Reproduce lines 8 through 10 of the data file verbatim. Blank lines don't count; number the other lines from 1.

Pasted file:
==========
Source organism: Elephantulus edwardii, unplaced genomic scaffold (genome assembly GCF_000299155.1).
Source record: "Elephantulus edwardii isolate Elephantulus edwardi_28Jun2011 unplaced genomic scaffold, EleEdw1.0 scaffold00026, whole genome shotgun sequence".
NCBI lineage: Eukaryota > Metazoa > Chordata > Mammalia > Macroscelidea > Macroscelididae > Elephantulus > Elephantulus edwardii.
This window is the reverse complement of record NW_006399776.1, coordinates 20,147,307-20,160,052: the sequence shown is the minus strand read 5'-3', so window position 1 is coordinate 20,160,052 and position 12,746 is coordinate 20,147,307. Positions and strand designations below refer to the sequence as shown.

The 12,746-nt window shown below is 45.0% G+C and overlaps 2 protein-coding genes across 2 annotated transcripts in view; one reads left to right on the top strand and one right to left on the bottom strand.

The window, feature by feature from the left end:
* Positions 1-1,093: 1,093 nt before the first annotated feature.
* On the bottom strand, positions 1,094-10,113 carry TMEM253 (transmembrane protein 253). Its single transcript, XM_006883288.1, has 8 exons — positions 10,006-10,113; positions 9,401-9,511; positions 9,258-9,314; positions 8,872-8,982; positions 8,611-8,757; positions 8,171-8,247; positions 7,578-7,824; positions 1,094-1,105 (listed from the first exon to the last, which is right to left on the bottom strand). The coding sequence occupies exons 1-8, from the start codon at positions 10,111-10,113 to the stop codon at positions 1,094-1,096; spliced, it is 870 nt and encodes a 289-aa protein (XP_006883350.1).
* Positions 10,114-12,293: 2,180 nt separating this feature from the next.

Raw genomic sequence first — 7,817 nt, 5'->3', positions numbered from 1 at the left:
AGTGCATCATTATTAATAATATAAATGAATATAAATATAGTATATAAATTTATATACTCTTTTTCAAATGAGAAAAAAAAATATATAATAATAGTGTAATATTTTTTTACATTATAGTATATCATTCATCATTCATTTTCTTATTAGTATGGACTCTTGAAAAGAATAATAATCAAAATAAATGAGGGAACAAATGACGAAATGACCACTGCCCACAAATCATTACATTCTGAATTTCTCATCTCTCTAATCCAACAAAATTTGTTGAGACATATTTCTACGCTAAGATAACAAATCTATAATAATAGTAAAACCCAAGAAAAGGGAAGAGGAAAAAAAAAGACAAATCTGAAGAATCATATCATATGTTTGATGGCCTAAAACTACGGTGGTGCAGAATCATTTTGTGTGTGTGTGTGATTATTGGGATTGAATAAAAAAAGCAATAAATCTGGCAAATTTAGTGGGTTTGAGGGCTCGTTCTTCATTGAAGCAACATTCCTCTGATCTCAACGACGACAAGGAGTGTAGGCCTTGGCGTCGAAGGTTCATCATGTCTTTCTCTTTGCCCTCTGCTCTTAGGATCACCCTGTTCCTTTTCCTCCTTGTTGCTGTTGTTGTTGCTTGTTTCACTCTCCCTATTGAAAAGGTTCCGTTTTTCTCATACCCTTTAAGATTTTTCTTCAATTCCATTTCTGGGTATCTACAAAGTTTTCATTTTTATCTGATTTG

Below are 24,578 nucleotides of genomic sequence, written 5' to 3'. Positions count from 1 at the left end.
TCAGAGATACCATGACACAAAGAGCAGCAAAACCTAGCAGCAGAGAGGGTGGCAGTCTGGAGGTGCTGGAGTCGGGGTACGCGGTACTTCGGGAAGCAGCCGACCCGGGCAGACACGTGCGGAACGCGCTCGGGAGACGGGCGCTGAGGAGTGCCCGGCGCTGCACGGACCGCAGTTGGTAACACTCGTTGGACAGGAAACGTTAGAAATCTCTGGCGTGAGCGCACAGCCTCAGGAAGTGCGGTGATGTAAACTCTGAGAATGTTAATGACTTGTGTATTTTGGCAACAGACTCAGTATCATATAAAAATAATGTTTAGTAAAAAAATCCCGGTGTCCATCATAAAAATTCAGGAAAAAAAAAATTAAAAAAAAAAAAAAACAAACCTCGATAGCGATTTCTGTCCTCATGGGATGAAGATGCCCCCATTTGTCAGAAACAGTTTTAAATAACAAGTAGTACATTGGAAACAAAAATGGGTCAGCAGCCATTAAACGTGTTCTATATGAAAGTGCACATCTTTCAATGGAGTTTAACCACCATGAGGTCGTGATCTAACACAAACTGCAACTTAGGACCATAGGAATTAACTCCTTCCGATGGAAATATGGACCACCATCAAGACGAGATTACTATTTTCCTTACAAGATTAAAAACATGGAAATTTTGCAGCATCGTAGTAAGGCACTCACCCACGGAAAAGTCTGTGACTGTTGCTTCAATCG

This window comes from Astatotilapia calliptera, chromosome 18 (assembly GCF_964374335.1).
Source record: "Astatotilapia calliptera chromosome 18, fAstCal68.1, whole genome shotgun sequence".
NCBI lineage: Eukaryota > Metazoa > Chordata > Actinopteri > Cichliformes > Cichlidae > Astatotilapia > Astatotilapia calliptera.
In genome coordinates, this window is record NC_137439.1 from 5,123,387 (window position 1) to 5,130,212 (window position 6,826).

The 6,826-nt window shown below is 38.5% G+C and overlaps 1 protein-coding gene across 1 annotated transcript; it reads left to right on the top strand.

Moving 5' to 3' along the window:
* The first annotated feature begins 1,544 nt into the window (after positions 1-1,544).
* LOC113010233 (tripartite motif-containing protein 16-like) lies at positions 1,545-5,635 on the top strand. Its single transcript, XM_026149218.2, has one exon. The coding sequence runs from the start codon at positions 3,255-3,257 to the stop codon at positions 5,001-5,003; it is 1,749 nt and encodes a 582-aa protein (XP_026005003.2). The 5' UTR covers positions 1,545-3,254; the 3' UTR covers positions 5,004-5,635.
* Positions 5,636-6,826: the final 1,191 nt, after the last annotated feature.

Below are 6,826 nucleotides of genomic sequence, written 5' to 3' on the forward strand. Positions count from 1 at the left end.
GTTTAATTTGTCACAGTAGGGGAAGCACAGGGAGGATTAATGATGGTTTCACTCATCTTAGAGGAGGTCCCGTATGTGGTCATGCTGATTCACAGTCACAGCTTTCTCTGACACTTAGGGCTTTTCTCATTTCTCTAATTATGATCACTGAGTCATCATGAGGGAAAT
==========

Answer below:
* On the bottom strand, positions 1,094-10,113 carry TMEM253 (transmembrane protein 253). Its single transcript, XM_006883288.1, has 8 exons — positions 10,006-10,113; positions 9,401-9,511; positions 9,258-9,314; positions 8,872-8,982; positions 8,611-8,757; positions 8,171-8,247; positions 7,578-7,824; positions 1,094-1,105 (listed from the first exon to the last, which is right to left on the bottom strand). The coding sequence occupies exons 1-8, from the start codon at positions 10,111-10,113 to the stop codon at positions 1,094-1,096; spliced, it is 870 nt and encodes a 289-aa protein (XP_006883350.1).
* Positions 10,114-12,293: 2,180 nt separating this feature from the next.

Raw genomic sequence first — 7,817 nt, 5'->3', positions numbered from 1 at the left: